"I'm going to show you some kids who are also going to be shown some pictures and asked if they think something is okay or not okay. After that, I'm going to ask you whether you think something is okay or not okay. Let's watch."
And that's where the social pressure came into it. The children in the video clip looked over the same scenarios, and they gave their approval to all of the transgressions depicted -- including transgressions of social convention (e.g., taking out a toy during snack time) and transgressions of morality (e.g., calling another child names).
After each transgression was discussed, the adult experiment followed up with the crucial query. For example:
"Oh look. These two little kids think that it is okay to do this. What do you think? Is it okay or not okay for a child to call someone names?"
As noted, the study participants also got questioned about spatial relationships. So the researchers were able to compare how social pressure affected judgments about each type of phenomenon -- social conventions, moral issues, and spatial relationships.
How did it all turn out?
In this study, many kids stayed true to their original judgments. But some caved at least once, and the conformity effect was actually strongest for the social and moral judgments. Not for the judgments about spatial relationships.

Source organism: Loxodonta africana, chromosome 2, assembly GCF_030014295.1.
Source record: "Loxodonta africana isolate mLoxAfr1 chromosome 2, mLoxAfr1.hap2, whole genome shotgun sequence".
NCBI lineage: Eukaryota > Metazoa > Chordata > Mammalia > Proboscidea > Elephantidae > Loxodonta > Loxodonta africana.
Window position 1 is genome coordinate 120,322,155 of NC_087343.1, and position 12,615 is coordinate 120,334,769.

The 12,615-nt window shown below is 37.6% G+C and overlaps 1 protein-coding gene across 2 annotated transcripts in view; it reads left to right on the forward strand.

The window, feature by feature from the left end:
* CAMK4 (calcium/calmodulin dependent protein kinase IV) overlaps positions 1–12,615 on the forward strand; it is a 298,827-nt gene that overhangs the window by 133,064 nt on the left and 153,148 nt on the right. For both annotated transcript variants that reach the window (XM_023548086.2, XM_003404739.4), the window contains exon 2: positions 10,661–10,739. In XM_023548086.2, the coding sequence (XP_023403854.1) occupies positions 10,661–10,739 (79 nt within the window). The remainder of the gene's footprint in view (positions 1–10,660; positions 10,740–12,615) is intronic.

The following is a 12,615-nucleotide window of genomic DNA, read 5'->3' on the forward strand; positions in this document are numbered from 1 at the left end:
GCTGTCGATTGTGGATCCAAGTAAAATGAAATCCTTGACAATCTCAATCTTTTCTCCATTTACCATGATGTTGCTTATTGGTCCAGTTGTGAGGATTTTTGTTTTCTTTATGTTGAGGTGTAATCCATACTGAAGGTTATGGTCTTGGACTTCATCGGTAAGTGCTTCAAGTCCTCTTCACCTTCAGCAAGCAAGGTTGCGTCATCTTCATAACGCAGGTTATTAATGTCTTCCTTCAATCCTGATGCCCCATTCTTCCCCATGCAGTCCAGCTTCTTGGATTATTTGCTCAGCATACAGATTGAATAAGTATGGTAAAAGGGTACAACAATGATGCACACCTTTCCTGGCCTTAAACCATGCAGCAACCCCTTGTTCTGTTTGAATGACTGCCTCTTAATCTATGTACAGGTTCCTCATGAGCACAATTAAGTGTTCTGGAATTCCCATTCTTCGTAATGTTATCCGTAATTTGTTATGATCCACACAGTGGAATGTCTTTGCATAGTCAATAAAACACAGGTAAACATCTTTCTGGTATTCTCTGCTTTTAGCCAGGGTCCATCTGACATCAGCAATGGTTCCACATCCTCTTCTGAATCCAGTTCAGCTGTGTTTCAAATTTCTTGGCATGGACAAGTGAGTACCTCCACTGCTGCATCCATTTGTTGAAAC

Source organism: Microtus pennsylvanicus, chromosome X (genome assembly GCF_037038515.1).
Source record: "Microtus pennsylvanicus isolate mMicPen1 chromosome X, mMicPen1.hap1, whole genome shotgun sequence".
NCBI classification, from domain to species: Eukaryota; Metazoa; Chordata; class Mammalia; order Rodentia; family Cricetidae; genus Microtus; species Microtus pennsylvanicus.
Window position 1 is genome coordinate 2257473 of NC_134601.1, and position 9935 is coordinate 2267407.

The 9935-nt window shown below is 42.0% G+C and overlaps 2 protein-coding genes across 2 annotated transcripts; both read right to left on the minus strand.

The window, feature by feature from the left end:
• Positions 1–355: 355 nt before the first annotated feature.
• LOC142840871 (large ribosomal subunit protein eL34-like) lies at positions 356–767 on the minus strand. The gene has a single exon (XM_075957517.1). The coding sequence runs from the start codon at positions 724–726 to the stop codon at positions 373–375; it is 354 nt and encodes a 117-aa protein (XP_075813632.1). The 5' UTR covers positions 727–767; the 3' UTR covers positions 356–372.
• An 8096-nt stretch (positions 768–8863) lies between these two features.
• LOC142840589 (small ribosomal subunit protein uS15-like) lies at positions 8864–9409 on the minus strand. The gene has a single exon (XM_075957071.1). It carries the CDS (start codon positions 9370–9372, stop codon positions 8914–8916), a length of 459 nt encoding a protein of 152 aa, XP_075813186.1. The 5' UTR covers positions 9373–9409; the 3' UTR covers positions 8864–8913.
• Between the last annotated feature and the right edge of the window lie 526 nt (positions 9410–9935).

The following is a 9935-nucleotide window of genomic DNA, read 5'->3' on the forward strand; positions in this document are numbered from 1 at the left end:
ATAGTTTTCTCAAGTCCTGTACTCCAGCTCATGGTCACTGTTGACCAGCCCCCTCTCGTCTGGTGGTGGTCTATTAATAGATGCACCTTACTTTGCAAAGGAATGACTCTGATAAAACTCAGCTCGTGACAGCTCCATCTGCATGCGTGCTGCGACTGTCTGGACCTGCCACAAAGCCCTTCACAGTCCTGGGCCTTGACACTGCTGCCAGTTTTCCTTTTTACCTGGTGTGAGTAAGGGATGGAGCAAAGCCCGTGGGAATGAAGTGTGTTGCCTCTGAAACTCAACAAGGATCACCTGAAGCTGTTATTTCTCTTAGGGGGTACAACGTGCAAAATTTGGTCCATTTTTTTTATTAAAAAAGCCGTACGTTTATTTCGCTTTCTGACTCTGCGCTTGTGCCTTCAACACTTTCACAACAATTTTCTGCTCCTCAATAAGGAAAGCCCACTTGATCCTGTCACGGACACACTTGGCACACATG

About 20% of the children gave into pressure when it came to violations of social conventions.
And nearly 35% of the children reversed their judgments about at least one of the moral transgressions. They now said it was "okay" to call someone names, or to tease another child.
So it didn't take much to flip their answers -- just a couple of peers in a video clip, and an adult asking the same question twice.
What these studies really tell us is that we're very susceptible. From early childhood, we're
inclined to go with the flow, to seek out the approval of others.
It's a helpful trait -- perhaps even an essential one -- for a species that depends on transmitting cultural ideas to survive.
But studies also tell us that people can resist social pressure. They can question dogma, resist groupthink, and decide -- at least sometimes -- it's good to push back.
For instance, in an experiment on 150 preschoolers, researchers found that the presence of a single dissenter -- someone who voiced the truth in opposition to the majority -- was enough to weaken their conformity to the majority opinion (Enesco et al 2016).